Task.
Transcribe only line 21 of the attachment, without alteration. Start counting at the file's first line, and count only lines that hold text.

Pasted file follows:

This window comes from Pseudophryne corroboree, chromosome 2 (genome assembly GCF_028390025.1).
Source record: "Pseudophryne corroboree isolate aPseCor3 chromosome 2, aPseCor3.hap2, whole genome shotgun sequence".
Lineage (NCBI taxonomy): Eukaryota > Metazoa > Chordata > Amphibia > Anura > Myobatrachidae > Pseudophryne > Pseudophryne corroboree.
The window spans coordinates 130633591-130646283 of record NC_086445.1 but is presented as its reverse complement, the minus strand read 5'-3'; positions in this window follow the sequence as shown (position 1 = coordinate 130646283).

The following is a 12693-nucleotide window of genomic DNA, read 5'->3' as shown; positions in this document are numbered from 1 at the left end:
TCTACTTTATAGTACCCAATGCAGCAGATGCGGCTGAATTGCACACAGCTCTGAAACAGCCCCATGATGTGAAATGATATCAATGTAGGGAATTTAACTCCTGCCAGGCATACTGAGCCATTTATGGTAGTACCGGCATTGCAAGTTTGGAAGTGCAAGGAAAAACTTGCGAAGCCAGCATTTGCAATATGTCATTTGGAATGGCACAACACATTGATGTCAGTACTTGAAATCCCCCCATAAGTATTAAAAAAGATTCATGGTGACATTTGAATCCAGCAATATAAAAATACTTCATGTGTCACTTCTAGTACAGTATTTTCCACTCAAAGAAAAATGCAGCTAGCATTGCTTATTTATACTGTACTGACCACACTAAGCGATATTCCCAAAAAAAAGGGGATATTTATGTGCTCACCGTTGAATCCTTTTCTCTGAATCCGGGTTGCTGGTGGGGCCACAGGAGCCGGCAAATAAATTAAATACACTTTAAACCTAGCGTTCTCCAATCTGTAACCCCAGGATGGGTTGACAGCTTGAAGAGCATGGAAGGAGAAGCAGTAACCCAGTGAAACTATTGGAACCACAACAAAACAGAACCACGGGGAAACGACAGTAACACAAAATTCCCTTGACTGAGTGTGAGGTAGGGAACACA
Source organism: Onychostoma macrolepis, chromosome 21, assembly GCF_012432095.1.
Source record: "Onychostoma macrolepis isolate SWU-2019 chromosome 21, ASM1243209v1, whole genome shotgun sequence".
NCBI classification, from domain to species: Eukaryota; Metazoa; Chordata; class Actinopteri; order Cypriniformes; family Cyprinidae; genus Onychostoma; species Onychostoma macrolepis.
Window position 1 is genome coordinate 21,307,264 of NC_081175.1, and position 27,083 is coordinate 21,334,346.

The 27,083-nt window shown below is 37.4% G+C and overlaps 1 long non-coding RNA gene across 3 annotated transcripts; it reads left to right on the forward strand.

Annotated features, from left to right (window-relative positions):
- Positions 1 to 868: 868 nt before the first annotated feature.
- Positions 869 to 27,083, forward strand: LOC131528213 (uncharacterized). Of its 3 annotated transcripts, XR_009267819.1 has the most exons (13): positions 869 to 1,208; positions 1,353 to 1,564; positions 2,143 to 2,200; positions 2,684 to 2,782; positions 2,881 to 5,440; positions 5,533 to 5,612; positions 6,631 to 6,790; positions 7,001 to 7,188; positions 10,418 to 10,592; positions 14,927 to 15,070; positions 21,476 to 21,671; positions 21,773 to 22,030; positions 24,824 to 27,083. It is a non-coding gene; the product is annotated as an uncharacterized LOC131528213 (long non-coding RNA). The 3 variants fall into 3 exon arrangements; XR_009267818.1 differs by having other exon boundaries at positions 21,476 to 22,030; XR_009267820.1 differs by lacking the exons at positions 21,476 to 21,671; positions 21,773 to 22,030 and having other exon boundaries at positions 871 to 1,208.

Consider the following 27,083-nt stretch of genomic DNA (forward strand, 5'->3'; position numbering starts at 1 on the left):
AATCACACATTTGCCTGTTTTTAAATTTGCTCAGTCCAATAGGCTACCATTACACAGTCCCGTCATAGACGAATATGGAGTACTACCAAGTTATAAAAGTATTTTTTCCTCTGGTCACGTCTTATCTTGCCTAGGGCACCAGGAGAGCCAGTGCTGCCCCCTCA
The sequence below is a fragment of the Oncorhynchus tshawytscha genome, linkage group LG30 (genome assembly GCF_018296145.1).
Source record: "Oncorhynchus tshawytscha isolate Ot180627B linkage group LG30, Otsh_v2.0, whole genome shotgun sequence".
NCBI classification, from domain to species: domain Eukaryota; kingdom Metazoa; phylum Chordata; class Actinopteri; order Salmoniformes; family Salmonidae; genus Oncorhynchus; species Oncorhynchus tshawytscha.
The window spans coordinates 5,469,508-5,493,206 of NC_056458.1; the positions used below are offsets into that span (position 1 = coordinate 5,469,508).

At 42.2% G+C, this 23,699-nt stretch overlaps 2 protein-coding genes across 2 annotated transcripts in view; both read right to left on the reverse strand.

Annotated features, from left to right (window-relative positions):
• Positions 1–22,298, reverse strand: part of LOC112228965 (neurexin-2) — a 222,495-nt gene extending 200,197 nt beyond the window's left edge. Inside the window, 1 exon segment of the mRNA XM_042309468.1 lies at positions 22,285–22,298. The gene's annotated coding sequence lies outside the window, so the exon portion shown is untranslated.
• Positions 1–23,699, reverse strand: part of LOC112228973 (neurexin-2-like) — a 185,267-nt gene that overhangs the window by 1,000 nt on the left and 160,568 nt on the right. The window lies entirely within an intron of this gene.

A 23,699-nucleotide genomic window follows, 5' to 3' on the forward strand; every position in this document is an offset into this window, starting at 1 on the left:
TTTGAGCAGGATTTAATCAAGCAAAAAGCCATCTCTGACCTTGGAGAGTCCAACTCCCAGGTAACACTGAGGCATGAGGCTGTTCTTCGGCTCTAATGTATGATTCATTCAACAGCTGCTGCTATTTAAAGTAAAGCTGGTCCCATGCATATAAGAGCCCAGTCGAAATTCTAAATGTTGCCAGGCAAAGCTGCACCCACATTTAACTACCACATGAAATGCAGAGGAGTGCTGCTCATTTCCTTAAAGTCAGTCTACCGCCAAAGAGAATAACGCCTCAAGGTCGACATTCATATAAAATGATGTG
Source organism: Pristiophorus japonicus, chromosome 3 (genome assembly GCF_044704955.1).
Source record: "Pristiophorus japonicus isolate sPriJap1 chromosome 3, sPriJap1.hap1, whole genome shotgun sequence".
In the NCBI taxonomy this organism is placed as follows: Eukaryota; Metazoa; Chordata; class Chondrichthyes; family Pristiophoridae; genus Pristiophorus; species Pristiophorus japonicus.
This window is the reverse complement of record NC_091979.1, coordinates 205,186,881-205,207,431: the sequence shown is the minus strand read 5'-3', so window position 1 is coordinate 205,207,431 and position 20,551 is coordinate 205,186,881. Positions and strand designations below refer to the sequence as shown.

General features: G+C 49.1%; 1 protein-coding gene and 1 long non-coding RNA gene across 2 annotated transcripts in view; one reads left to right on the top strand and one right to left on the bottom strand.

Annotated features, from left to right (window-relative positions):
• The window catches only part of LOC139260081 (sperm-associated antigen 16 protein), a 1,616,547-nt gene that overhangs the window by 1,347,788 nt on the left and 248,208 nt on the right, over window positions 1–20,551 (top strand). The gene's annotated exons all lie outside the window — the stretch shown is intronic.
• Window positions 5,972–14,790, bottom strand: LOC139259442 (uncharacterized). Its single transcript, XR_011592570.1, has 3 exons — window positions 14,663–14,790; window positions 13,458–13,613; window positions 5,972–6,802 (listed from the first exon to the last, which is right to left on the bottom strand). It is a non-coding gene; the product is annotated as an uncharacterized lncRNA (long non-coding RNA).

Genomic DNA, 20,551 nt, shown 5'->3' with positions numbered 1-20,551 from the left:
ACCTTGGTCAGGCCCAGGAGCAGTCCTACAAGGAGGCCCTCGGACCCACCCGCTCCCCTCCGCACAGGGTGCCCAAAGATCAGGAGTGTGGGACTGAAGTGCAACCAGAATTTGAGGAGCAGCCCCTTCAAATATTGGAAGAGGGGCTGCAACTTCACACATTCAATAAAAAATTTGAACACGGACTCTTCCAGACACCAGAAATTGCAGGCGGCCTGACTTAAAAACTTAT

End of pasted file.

At 42.2% G+C, this 23,699-nt stretch overlaps 2 protein-coding genes across 2 annotated transcripts in view; both read right to left on the reverse strand.